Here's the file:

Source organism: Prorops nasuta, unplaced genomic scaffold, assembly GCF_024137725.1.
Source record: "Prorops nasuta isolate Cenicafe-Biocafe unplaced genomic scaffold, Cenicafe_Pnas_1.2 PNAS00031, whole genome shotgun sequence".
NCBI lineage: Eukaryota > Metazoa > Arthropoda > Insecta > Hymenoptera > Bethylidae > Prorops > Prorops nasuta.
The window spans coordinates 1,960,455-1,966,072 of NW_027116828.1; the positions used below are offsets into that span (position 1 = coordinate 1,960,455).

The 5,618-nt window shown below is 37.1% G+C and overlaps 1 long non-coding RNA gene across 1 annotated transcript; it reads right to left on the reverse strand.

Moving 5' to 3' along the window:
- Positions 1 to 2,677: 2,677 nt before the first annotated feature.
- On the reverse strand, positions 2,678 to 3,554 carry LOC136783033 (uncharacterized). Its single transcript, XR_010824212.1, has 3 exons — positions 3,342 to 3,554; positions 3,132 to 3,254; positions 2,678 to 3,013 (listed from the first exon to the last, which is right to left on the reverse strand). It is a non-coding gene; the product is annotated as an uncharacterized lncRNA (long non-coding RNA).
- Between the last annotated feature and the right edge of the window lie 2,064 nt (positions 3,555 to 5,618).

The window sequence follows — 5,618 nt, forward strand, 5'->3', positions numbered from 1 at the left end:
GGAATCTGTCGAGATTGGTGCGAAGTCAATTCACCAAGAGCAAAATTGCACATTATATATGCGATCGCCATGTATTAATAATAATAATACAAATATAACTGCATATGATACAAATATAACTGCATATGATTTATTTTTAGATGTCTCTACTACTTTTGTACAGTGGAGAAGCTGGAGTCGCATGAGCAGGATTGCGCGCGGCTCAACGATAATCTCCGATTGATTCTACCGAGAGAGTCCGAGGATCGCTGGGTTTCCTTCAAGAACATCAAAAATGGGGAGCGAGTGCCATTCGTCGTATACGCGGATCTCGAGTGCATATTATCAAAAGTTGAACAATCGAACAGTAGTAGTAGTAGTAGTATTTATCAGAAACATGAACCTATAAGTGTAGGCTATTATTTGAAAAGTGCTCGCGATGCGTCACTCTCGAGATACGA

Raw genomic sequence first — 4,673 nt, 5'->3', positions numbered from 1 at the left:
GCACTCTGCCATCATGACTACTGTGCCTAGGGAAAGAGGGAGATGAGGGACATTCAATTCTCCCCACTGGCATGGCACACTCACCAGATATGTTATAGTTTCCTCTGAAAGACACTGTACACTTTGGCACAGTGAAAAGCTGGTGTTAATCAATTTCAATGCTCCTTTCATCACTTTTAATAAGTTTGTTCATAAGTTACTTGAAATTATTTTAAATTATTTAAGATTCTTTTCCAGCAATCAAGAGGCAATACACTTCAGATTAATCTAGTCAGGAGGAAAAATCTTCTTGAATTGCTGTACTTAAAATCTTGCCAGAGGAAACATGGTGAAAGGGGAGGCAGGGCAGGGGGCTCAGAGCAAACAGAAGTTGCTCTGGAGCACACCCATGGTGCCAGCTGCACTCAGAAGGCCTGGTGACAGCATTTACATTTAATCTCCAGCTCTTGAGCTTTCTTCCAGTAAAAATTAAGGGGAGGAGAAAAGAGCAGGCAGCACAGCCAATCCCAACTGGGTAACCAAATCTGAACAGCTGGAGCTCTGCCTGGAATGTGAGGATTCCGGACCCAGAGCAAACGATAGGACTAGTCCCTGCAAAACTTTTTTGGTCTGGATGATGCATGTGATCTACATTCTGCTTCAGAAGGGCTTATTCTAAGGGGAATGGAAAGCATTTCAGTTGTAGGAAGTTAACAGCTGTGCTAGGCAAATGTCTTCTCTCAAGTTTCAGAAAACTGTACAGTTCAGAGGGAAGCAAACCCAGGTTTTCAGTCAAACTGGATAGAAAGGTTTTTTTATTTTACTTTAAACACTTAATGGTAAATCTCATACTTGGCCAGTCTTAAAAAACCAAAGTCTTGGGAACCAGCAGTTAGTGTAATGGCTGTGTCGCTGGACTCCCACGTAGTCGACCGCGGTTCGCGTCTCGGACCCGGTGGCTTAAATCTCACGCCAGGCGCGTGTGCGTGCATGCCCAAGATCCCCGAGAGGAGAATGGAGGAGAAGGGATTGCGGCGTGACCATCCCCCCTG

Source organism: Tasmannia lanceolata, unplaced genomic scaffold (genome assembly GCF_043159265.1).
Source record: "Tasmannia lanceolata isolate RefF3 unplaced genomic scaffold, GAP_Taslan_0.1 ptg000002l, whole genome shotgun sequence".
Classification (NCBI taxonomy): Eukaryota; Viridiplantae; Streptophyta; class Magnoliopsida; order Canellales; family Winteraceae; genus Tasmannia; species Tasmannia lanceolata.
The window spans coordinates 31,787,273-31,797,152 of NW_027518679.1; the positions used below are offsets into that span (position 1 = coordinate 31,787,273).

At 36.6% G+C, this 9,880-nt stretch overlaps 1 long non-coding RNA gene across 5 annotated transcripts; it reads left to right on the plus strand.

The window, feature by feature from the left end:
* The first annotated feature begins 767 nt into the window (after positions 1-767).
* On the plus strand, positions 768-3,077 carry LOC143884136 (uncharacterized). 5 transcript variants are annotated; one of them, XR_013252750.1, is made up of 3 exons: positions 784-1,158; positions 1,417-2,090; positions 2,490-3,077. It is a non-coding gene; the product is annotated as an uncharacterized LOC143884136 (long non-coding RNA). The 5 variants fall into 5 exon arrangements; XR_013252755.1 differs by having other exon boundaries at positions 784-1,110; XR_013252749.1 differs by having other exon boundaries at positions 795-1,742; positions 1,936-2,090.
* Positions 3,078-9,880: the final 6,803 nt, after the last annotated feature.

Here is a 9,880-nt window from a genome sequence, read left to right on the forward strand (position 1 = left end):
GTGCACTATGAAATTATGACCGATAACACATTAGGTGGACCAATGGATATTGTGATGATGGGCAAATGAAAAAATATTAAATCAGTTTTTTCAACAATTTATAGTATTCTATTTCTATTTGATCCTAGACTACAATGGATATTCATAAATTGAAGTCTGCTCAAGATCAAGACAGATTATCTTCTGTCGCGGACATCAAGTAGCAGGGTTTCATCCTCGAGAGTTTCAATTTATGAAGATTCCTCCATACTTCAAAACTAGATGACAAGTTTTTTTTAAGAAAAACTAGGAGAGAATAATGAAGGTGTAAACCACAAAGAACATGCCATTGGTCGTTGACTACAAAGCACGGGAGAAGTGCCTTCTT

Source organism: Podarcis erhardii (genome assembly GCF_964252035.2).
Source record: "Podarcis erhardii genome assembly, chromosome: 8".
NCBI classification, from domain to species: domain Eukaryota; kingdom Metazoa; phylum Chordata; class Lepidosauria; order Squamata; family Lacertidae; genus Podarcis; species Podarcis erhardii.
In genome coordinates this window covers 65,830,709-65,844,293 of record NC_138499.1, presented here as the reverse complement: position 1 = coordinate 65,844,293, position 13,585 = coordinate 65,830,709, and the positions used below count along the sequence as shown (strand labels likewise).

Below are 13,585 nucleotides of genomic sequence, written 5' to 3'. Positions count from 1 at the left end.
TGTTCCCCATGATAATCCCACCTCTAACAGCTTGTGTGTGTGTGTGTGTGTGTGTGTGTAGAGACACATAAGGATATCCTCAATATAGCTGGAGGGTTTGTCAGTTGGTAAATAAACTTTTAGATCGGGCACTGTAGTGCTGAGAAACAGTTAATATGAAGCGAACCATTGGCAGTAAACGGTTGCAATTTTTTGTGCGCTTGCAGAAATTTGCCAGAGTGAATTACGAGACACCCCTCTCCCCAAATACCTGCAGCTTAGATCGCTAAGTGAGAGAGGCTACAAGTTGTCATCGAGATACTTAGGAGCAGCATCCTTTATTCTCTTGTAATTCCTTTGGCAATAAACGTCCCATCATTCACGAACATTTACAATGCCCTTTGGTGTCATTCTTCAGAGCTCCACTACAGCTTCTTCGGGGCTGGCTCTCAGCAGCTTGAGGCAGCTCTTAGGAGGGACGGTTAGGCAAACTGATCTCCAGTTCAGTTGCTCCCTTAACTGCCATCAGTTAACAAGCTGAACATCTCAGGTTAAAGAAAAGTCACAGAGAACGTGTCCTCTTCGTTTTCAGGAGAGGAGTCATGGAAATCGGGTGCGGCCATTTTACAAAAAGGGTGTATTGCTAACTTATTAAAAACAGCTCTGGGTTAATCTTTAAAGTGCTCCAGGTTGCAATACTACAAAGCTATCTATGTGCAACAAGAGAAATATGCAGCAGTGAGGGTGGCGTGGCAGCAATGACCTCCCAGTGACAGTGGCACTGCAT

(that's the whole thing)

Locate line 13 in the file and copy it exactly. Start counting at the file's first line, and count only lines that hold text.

GCACTCTGCCATCATGACTACTGTGCCTAGGGAAAGAGGGAGATGAGGGACATTCAATTCTCCCCACTGGCATGGCACACTCACCAGATATGTTATAGTTTCCTCTGAAAGACACTGTACACTTTGGCACAGTGAAAAGCTGGTGTTAATCAATTTCAATGCTCCTTTCATCACTTTTAATAAGTTTGTTCATAAGTTACTTGAAATTATTTTAAATTATTTAAGATTCTTTTCCAGCAATCAAGAGGCAATACACTTCAGATTAATCTAGTCAGGAGGAAAAATCTTCTTGAATTGCTGTACTTAAAATCTTGCCAGAGGAAACATGGTGAAAGGGGAGGCAGGGCAGGGGGCTCAGAGCAAACAGAAGTTGCTCTGGAGCACACCCATGGTGCCAGCTGCACTCAGAAGGCCTGGTGACAGCATTTACATTTAATCTCCAGCTCTTGAGCTTTCTTCCAGTAAAAATTAAGGGGAGGAGAAAAGAGCAGGCAGCACAGCCAATCCCAACTGGGTAACCAAATCTGAACAGCTGGAGCTCTGCCTGGAATGTGAGGATTCCGGACCCAGAGCAAACGATAGGACTAGTCCCTGCAAAACTTTTTTGGTCTGGATGATGCATGTGATCTACATTCTGCTTCAGAAGGGCTTATTCTAAGGGGAATGGAAAGCATTTCAGTTGTAGGAAGTTAACAGCTGTGCTAGGCAAATGTCTTCTCTCAAGTTTCAGAAAACTGTACAGTTCAGAGGGAAGCAAACCCAGGTTTTCAGTCAAACTGGATAGAAAGGTTTTTTTATTTTACTTTAAACACTTAATGGTAAATCTCATACTTGGCCAGTCTTAAAAAACCAAAGTCTTGGGAACCAGCAGTTAGTGTAATGGCTGTGTCGCTGGACTCCCACGTAGTCGACCGCGGTTCGCGTCTCGGACCCGGTGGCTTAAATCTCACGCCAGGCGCGTGTGCGTGCATGCCCAAGATCCCCGAGAGGAGAATGGAGGAGAAGGGATTGCGGCGTGACCATCCCCCCTG